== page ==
High Power Microwave Frequency Selective Surfaces
Small Business Information
BerrieHill Research Corporation
240 W. Elmwood Dr. , Ste. 1001, Dayton, OH, -
AbstractIn general, there are two ways an FSS Radome subjected to an HPM source can fail. The first is under a sustained continuous high average power signal where heating in lossy materials causes melting or burning. The second is under a very high peak power signal where arching or breakdown occurs within or around the FSS elements, essentially shorting them out. During the Phase I of this SBIR, novel designs were investigated for an L-band radome that could withstand the latter of the two signal types. For this investigation a combination of FSS element shaping and high dielectric materials was used to increase the power handling capability of the radome. Detailed CEM analysis was performed during this phase which provided precise knowledge of the field strengths throughout the radome. During the Phase II effort, these same CEM tools will be used to optimize the Phase I design, whereupon a test coupon will be fabricated for the purpose of demonstrating the electrical properties at low power. Having confirmed the electrical properties and mitigated the highest risk elements of the design, a high power proof of principle experiment will be designed and executed in order to demonstrate the power handling capability. BENEFIT: There are two primary anticipated benefits to the HPM FSS radome being proposed here. The first and most obvious benefit is the protection the band-stop radome affords the HPM antenna. While the HPM FSS radome appears transparent within the band of operation of the HPM antenna, outside of this band it appears opaque. Therefore, if confronted by an adversarial HPM the proposed radome will block any harmful HPM signals that are not in its own operational band. The second anticipated benefit of the proposed HPM radome is that the design can easily be modified to generate its complimentary band-stop counterpart. By merely replacing the slot FSS with its dipole counterpart the FSS radome becomes opaque instead of transparent at the operational frequency of the HPM source. For an HPM source located on a platform populated with other antenna systems this band-stop radome would provide protection for these antennas against the neighboring HPM source. Commercial applications include the HPM hardening of critical computer network systems. As the technology in HPM progresses, HPM sources will continue to get smaller and cheaper, eventually making it conceivable for non-military personnel to acquire these weapons. The band-stop variant of the proposed radome could be used to protect otherwise vulnerable computer networks and databases whose disruption in many cases could have a worldwide impact.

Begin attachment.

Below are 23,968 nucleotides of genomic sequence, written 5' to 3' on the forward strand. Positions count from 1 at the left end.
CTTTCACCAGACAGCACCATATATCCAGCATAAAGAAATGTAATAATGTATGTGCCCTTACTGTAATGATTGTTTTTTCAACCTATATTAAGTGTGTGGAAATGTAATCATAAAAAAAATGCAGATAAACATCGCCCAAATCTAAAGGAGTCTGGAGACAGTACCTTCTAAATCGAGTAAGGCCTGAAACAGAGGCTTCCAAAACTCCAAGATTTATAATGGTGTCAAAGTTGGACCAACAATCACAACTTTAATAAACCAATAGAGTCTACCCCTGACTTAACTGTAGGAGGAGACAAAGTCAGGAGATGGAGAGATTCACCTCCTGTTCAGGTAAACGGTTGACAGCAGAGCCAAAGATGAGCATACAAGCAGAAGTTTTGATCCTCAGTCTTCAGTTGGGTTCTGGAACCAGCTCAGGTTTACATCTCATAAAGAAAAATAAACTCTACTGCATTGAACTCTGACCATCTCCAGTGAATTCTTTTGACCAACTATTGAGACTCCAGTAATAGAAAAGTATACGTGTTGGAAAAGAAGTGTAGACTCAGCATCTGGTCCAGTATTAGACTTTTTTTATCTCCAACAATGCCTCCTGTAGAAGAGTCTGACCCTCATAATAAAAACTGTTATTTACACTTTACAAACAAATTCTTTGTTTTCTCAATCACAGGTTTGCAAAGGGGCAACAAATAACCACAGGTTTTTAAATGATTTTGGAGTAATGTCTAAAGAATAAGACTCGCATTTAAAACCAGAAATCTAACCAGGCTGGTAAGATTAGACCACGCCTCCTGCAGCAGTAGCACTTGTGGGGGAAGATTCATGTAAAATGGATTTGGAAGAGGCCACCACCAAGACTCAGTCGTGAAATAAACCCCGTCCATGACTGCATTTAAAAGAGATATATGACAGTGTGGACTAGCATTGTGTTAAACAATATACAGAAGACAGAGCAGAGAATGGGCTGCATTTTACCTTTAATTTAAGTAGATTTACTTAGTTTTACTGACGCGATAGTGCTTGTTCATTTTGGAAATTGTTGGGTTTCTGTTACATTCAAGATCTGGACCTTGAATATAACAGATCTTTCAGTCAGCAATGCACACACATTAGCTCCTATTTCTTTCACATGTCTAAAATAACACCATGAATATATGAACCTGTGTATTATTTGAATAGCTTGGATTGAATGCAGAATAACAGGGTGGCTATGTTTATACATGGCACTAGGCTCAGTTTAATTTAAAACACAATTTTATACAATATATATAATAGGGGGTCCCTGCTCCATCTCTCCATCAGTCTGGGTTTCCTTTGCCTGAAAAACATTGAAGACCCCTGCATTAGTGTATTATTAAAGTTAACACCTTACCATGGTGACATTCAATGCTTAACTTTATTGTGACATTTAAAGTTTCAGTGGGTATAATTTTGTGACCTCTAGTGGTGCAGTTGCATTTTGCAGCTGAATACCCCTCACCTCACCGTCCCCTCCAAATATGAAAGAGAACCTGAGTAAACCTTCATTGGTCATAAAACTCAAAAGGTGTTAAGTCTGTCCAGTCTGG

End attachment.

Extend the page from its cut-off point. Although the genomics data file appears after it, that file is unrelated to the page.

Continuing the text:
* information listed above is at the time of submission.